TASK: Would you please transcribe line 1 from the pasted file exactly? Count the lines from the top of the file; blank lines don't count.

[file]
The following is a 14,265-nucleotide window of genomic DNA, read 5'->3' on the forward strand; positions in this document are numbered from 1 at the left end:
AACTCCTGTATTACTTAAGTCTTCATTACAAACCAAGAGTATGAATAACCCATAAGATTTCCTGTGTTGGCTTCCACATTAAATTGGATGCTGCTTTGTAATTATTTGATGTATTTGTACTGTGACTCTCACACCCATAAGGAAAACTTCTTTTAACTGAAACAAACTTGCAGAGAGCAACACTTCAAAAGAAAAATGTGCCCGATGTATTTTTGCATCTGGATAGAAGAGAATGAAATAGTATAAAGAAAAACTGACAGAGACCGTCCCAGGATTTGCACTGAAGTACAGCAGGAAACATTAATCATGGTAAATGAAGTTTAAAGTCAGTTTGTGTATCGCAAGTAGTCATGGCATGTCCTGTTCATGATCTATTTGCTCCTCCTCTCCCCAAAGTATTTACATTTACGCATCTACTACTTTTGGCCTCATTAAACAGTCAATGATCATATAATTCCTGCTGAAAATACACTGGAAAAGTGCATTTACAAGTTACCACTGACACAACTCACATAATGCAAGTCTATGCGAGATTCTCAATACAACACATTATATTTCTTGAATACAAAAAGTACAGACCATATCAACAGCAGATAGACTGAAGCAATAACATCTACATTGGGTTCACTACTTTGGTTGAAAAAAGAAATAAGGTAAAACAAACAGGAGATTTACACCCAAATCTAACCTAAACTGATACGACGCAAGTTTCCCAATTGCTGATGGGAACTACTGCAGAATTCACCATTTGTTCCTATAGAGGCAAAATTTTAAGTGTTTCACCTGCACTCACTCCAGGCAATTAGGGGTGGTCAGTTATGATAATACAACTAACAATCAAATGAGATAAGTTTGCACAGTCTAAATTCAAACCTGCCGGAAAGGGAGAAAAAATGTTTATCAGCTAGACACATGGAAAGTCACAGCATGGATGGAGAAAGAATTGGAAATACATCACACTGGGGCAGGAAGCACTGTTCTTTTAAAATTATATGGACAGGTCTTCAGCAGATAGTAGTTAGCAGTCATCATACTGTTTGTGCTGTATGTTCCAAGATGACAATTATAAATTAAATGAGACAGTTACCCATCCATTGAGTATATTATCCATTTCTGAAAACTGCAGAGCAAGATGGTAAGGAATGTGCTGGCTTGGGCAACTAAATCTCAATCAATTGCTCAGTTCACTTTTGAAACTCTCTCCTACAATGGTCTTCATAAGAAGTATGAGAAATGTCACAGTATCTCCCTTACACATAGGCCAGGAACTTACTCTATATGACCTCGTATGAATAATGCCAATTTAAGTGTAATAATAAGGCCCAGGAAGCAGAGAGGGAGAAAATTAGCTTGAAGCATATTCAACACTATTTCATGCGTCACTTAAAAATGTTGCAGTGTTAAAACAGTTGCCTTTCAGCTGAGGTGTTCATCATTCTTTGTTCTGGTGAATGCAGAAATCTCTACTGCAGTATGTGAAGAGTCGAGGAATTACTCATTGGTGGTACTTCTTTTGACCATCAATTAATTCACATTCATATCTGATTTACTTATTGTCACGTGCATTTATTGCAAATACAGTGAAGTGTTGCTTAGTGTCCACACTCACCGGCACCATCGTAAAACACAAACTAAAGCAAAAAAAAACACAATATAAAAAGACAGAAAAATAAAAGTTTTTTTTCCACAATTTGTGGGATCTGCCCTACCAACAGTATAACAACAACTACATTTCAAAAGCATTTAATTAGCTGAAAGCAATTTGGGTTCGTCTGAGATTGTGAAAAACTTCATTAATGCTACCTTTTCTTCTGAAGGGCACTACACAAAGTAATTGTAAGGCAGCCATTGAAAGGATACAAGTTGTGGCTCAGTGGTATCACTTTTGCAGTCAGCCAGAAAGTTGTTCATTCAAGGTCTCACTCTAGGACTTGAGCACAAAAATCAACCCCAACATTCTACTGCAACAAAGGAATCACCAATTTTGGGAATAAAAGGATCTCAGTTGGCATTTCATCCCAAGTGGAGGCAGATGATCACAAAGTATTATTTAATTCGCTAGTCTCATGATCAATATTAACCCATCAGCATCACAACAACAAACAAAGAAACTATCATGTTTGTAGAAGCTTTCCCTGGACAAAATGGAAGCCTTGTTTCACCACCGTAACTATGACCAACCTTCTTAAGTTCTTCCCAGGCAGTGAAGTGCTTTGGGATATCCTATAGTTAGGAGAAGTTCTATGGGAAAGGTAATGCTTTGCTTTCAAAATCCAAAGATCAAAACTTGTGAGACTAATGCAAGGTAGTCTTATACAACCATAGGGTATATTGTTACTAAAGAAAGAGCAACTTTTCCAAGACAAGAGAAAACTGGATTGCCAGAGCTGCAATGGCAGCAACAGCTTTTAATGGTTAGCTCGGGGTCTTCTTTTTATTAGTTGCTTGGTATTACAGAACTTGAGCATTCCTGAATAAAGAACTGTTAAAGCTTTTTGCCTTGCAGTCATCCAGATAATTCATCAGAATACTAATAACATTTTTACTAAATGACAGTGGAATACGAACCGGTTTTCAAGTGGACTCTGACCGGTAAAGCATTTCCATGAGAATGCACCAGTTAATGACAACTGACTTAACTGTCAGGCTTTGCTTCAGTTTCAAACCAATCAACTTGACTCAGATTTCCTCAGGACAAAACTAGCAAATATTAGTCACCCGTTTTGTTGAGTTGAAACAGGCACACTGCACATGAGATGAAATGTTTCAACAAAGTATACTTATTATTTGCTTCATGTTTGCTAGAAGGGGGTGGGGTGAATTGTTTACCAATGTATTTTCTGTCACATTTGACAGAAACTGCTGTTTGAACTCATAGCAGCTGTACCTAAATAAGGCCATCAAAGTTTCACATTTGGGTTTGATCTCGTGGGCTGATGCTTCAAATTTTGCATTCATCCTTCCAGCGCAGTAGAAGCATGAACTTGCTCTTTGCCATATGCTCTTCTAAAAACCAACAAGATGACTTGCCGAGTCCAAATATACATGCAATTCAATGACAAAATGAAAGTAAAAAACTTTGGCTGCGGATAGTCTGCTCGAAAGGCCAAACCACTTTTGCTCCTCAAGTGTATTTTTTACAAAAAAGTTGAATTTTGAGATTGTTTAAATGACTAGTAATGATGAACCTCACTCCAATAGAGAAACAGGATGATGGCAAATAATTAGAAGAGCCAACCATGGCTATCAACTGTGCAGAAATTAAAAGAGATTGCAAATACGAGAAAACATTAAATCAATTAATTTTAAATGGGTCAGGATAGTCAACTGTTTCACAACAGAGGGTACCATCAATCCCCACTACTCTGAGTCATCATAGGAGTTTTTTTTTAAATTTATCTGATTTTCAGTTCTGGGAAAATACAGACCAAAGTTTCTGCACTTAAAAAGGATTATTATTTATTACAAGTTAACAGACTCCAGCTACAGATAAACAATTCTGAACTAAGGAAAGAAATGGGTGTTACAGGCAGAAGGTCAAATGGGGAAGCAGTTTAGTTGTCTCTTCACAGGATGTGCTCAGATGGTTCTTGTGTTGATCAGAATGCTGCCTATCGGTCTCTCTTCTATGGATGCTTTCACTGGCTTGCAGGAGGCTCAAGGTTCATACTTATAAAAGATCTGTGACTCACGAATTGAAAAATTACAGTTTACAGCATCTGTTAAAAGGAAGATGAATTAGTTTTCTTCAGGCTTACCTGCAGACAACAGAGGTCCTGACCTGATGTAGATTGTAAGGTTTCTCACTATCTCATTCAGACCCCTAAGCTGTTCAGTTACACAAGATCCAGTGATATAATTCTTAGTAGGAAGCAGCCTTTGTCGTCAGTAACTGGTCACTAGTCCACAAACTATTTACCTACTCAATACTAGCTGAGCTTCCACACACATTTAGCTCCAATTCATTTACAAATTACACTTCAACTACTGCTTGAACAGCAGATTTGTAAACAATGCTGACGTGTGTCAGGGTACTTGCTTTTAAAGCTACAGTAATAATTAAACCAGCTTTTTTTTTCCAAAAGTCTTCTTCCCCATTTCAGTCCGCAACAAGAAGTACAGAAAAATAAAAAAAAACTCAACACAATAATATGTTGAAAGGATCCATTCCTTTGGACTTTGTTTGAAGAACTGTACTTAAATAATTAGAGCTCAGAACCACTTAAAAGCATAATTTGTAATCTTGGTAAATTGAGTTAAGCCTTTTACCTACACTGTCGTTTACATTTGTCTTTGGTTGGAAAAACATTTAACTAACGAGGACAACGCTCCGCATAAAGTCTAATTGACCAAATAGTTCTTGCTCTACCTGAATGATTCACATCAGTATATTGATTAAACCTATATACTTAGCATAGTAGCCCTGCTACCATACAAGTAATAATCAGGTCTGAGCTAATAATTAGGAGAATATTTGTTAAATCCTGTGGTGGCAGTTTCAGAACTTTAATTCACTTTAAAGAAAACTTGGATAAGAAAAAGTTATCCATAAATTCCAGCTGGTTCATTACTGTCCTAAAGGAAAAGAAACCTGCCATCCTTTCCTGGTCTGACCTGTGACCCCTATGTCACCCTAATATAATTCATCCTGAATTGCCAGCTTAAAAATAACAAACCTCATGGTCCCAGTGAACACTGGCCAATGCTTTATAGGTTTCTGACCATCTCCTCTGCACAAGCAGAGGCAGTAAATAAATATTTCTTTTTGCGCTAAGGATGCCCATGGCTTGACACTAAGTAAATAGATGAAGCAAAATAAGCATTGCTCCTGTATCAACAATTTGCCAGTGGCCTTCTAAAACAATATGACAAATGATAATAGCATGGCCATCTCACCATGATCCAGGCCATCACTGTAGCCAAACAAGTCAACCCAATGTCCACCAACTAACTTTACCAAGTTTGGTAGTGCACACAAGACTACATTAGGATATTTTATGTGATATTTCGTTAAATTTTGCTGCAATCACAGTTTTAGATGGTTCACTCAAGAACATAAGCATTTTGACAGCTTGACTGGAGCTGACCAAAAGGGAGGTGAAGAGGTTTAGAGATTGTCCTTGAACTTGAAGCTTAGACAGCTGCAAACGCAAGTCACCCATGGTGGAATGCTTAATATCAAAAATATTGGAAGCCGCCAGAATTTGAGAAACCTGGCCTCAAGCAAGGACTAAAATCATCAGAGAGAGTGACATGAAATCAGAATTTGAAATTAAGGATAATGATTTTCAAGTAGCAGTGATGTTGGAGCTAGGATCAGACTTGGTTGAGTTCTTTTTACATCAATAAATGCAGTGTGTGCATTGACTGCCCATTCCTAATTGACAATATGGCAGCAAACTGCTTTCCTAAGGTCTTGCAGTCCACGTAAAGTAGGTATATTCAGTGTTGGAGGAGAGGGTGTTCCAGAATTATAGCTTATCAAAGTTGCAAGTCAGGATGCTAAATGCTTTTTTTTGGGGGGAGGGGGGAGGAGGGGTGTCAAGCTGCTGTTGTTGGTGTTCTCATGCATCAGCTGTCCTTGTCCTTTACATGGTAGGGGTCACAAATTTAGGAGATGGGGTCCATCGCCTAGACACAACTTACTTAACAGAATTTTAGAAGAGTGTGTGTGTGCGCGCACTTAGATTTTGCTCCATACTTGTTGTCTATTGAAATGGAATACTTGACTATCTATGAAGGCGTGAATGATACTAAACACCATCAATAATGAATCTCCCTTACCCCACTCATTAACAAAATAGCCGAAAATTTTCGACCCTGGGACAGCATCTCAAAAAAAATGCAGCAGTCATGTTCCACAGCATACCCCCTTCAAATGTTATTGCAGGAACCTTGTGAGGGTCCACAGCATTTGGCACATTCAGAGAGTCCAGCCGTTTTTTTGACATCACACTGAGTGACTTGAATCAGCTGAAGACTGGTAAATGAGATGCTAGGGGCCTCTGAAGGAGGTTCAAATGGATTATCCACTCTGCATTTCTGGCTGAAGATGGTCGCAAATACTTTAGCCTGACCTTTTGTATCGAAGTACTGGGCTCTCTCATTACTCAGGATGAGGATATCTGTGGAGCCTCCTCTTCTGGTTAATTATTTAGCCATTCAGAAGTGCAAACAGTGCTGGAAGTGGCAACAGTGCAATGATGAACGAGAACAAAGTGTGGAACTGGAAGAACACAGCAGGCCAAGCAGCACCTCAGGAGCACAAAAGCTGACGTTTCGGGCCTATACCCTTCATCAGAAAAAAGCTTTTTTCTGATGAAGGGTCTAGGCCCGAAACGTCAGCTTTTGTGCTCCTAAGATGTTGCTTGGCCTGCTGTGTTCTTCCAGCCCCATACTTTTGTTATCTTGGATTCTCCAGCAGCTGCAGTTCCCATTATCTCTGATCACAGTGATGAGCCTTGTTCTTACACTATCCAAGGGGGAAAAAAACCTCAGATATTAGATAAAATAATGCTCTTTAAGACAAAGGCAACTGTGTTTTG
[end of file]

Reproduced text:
The following is a 14,265-nucleotide window of genomic DNA, read 5'->3' on the forward strand; positions in this document are numbered from 1 at the left end: